Education Montana Politics

Quick Takes on Today at the Montana Legislature: Medicaid Expansion, Wittich Trial, and the Dropout Age

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If not the most important, the most entertaining bit of news from the Montana Legislature today certainly was the news that Art Wittich will face trial for campaign violations during the 2010 election, when he almost certainly coordinated with American Tradition Partnership in his primary campaign. Even better, far better, was the news that the settlement with fellow Bozeman Republican Scott Sales will be part of the testimony. I hope that, now that Sales doesn’t face penalties, he’ll be compelled to testify himself.

Afraid that Montana voters might act to curtail or limit the cruel practice of trapping animals, House Republican, led by Kirk Wagoner, want to limit the public’s right to restrict trapping by initiative. It’s certainly interesting to see a party whose can’t read the plain text of the Constitution, which mandates a clean environment and quality education, wanting to add details to the text to support their point of view.

No doubt persuaded by the evidence-free testimony of three witnesses this week that fraud is rampant in the Montana welfare system, some Republicans want to pay a private company, one that will financially benefit from pushing people off of benefits to root our fraud in the system. That call ignores the reality that fraud is very rare in the system, according to those who administer it:

“Bob Runkel, manager of the agency’s economic security services branch, also told the panel that a recent audit of Medicaid found only 0.4 percent of the applicants had been wrongly accepted or denied.”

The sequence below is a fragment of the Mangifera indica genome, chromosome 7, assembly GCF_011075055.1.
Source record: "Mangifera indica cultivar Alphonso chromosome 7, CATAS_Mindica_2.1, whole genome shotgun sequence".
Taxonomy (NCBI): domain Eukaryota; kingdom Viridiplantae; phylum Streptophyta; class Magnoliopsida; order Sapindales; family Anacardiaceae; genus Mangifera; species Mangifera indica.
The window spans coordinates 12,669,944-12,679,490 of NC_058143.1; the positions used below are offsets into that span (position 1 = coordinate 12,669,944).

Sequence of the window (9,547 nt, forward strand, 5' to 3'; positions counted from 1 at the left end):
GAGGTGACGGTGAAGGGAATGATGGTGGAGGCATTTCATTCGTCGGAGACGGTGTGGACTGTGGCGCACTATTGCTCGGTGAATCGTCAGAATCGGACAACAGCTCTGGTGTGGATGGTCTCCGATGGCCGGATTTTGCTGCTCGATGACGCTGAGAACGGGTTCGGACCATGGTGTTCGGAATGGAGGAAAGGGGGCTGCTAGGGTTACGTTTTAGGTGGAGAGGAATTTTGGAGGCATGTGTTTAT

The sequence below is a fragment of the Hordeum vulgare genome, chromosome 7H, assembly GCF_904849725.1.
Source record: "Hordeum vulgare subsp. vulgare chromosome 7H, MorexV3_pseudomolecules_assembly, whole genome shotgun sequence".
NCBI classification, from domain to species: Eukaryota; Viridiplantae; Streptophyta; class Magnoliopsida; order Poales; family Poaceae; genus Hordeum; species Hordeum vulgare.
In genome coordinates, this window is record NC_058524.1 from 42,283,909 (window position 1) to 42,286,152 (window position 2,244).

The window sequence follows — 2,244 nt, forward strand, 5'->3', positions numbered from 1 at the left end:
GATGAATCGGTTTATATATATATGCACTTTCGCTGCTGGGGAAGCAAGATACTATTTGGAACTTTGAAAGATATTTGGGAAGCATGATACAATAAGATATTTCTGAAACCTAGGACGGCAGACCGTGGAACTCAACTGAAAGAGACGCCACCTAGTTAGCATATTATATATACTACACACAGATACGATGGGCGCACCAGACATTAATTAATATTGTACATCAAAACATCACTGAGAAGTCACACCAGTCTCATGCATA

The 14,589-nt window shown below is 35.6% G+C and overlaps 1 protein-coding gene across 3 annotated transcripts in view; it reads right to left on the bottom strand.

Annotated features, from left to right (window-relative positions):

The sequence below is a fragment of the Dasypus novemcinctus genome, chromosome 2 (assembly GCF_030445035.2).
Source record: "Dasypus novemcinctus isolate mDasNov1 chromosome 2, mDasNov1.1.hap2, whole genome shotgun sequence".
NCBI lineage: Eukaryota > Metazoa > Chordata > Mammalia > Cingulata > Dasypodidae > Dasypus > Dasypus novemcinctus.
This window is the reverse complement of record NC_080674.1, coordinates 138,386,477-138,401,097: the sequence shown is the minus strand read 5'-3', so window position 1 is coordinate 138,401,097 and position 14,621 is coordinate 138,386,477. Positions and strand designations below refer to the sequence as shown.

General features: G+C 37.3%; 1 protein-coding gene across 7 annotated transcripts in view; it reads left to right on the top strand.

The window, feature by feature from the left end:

Based on the ATP cases, I’d say there was a higher rate of fraud in Republican primaries in this state.

Once again, Superintendent of Public Instruction Denise Juneau is pushing for a sensible bill that will increase the dropout age from 16 to 18, frankly increasing the difficulty for students who want to leave school, hopefully encouraging them to stay and get a diploma. All of the data available—from brain research to anecdotal observation—makes it clear that students are more likely to make rash decisions when they’re younger, and creating a legal structure to to make dropping out more difficult is just good policy. Those who argue we shouldn’t keep “kids who don’t want to be there” in the system are ignoring the enormous social and economic costs of students who drop out and their obligation to teach students, no matter how difficult they might be.

Republicans may want to stick to inviting ill-informed, biased people to come speak to them, as the decision to invite Ohio Governor John Kasich to speak backfired today. Kasich, known in Republican circles as a deficit hawk, told legislators that Montana Republicans should stop putting ideology ahead of human lives, and should embrace Medicaid expansion. According to Kasich, “I gotta tell you, turning down your money back to Montana on an ideological basis, when people can lose their lives because they get no help, doesn’t make a lot of sense to me,”

The Great Falls Tribune has the story and video.

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About the author

Don Pogreba

Don Pogreba is an eighteen-year teacher of English, former debate coach, and loyal, if often sad, fan of the San Diego Padres and Portland Timbers. He spends far too many hours of his life working at school and on his small business, Big Sky Debate.

His work has appeared in Politico and Rewire.

In the past few years, travel has become a priority, whether it's a road trip to some little town in Montana or a museum of culture in Ísafjörður, Iceland.

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